Travel Reports by Chashitsu view profile of Chashitsu

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April 20, 2016 - Far from the Madding Kyoto Crowds - Part 2

On my last full day in Kyoto I ventured to the Imperial Palace gardens, which were nearby. Just inside the south gate there is a small pond garden with tea house called Shusui-tei, which I enjoyed without any disturbance of other visitors. The main path through the grounds follows a small stream under the trees diverted from the Keage canal to Lake Biwa. The path was lined with flowering azaleas and other shrubs. Some late flowering cherries were in full bloom.

Shusui-tei, Imperial Park, Kyoto
Shusui-tei, Imperial Park, Kyoto
Palace compound, Imperial Park, Kyoto
Stream garden, Imperial Park, Kyoto
Stream garden, Imperial Park, Kyoto

A little further north is a major temple complex of Shokoku-ji, one of seven headquarter temples of the Rinsai sect, which administers both the Kinkaku-ji and Ginkaku-ji. The sect flourished under the Ashikaga shogunate, the temple was destroyed in the Onin wars and rebuilt by Toyotomi Hideyoshi in the 16th century but destroyed again in the 18th century. The complex was partially rebuilt but has no Buddha hall or grand Sanmon gate. The main hall has a dragon ceiling painting in which, like a number of other temples, the dragon appears to follow you around the hall with itfs eyes. The complex has a large lotus pond, a maple lined entrance garden, a number of dry landscaped areas and a ravine garden.

Hall, Shokoku-ji temple, Kyoto
Lotus pond, Shokoku-ji temple, Kyoto
Shokoku-ji temple, Kyoto
Shokoku-ji temple, Kyoto
Shokoku-ji temple, Kyoto
Cycad garden, Shokoku-ji temple, Kyoto
Ravine garden, Shokoku-ji temple, Kyoto

From the back entrance of Shokoku-ji it is a short walk to Myoken-ji, which although established in the Ashikaga era was relocated several times during itfs history. The temple has a few buildings but more notable gardens with a cherry tree lined approach, kare sansui gardens including a courtyard with bamboos.

Dry landscape garden, Myoken-ji temple, Kyoto
Myoken-ji temple, Kyoto
Myoken-ji temple, Kyoto
Bamboo courtyard, Myoken-ji temple, Kyoto

Leaving the temple and walking further west is Myoren-ji temple, a small but attractive temple with few buildings including student accommodation. The rock garden is attributed to the designer of Katsura Rikyu and is rather impressive although the shakkei is somewhat unfortunate.

Hall, Myoren-ji temple, Kyoto
Rock garden, Myoren-ji temple, Kyoto

I took the subway south to Yamashina to visit Bishamon-do temple. It is one of a five Tendai sect Monzeki temples in Kyoto, where those of royal lineage lived and was founded in the 8th century. The temple is noted for itfs weeping cherries and autumn colour. The main temple is lavishly decorated and includes carved animals including similar elephant carvings to Yogen-in and a traditional dragon painted ceiling. There is a small early Edo period shinji-ike pond garden called Bansui-en with turtle and plover rock arrangements. The wisteria was just coming into bloom.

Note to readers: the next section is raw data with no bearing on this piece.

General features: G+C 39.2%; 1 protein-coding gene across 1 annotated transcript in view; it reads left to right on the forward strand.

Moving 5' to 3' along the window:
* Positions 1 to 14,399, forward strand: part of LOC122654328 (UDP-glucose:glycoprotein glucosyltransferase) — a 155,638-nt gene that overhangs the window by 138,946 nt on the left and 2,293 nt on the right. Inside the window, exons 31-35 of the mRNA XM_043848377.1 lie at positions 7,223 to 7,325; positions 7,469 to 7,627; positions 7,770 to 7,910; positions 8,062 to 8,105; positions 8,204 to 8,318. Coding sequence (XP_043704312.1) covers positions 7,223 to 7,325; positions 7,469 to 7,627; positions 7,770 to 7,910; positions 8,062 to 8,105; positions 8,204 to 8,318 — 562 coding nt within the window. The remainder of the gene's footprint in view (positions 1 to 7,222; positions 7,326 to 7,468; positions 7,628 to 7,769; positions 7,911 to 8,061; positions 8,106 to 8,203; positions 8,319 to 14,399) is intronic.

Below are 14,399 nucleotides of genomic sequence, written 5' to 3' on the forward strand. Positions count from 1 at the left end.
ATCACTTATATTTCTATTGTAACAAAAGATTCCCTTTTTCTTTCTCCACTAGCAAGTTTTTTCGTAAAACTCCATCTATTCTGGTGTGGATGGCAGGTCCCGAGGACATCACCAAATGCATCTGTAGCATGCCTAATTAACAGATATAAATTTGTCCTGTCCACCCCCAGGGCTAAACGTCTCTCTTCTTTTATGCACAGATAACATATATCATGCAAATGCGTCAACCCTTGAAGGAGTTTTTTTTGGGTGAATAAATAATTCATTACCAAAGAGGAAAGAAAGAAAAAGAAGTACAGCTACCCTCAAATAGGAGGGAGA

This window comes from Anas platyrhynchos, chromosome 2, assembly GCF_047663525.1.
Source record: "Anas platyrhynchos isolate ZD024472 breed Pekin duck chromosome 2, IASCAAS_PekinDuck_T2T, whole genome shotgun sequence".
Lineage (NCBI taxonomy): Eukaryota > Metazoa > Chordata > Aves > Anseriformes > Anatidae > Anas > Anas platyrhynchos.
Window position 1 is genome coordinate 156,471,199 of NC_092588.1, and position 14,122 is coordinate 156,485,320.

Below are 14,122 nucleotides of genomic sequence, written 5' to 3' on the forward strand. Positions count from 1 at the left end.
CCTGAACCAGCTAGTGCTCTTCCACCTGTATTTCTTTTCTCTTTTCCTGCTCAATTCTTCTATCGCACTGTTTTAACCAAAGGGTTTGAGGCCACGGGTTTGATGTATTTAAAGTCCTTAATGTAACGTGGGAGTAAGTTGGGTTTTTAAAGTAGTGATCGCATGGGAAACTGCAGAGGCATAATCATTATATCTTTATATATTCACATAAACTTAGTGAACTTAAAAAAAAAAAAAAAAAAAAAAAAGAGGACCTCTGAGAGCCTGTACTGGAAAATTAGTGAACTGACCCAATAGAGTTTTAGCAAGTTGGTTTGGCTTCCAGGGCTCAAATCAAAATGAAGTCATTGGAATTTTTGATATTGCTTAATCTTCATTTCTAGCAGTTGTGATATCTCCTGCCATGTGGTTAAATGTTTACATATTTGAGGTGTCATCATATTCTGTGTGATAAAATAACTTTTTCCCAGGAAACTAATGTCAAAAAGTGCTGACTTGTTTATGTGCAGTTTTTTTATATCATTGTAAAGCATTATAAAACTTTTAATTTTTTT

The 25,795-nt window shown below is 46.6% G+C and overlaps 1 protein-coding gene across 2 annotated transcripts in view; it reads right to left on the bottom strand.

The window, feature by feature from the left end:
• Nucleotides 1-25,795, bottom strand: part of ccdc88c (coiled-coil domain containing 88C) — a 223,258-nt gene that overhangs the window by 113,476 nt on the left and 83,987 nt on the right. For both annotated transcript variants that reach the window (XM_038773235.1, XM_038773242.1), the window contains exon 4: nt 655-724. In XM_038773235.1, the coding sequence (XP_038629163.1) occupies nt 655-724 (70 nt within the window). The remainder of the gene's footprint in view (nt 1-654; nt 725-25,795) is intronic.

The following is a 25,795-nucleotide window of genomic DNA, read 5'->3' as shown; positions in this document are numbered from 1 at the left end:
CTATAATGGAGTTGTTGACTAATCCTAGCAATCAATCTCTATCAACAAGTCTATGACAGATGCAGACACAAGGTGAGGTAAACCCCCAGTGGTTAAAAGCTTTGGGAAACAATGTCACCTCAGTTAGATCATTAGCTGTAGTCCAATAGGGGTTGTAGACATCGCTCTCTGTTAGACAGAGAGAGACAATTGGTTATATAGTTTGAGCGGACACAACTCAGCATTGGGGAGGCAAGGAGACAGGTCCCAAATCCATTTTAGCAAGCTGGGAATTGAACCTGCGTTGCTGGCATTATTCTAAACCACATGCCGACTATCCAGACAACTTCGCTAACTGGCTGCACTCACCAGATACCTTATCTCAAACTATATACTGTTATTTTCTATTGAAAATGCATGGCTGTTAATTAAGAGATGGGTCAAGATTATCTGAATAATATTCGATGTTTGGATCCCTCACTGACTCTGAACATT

Entrance, Bishamon-do temple, Kyoto
Hall, Bishamon-do temple, Kyoto
Decorated gable, Bishamon-do temple, Kyoto
Temple detail, Bishamon-do temple, Kyoto
Bishamon-do temple, Kyoto
Edo period garden, Bishamon-do temple, Kyoto

My final destination for the day was back in the Higashiyama hills at Honen-in. This is one of Chris Rowthornefs (author of Lonely Planet Japan guides) favourites to be found just off the Path of Philosophy. It is set amidst the trees that clad the Higashiyama hills and has a dramatic entrance gate, usually moss clad but had been recently rethatched, before descending the steps between two raised sand hills said to purify the visitor, before crossing a granite bridge. There are few buildings and these are only open during blossom time and autumn. It has a rather nice pond garden with camellias, which can only be viewed when the temple is open.

Entrance, Honen-in temple, Kyoto
Entrance, Honen-in temple, Kyoto
Sand mounds, Honen-in temple, Kyoto

Having now visited most of Kyotofs 17 World Heritage sites and many others it is refreshing to find other beautiful temples and gardens further off the beaten track. Of these Sennyu-ji and Toji-in temples are among my favourites.

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List of Posts:
2017/07/25 - Japan's tectonic landscape reflected in the gardens
2017/07/15 - Flora of Japan
2016/04/27 - Time in Asakusa
2016/04/25 - Kakunodate
2016/04/23 - A Thousand Cranes
2016/04/22 - Castle in the Clouds
2016/04/21 - The beauty of Koraku-en
2016/04/20 - Far from the Madding Kyoto Crowds - Part 1
2016/04/20 - Far from the Madding Kyoto Crowds - Part 2
2016/04/18 - A Day in the Mountains
2016/04/17 - Delights of Hikone
2016/04/16 - Nara Revisited
2015/01/03 - Kamakura temples and gardens
2015/01/01 - Takayama Temple Trail
2014/12/29 - Kurama - Kibune hiking trail
2014/11/10 - A visit to Himeji
2014/11/05 - Shigemori Mirei - The Rebel in the Garden
2014/11/04 - Arashiyama and nearby sights
2014/11/03 - The less visited sites of Nara
2014/11/03 - The gems of Matsue
2014/10/31 - Agon-shu Monastery
2014/10/30 - In the footsteps of the Shogun
2014/10/30 - Tale of the Genji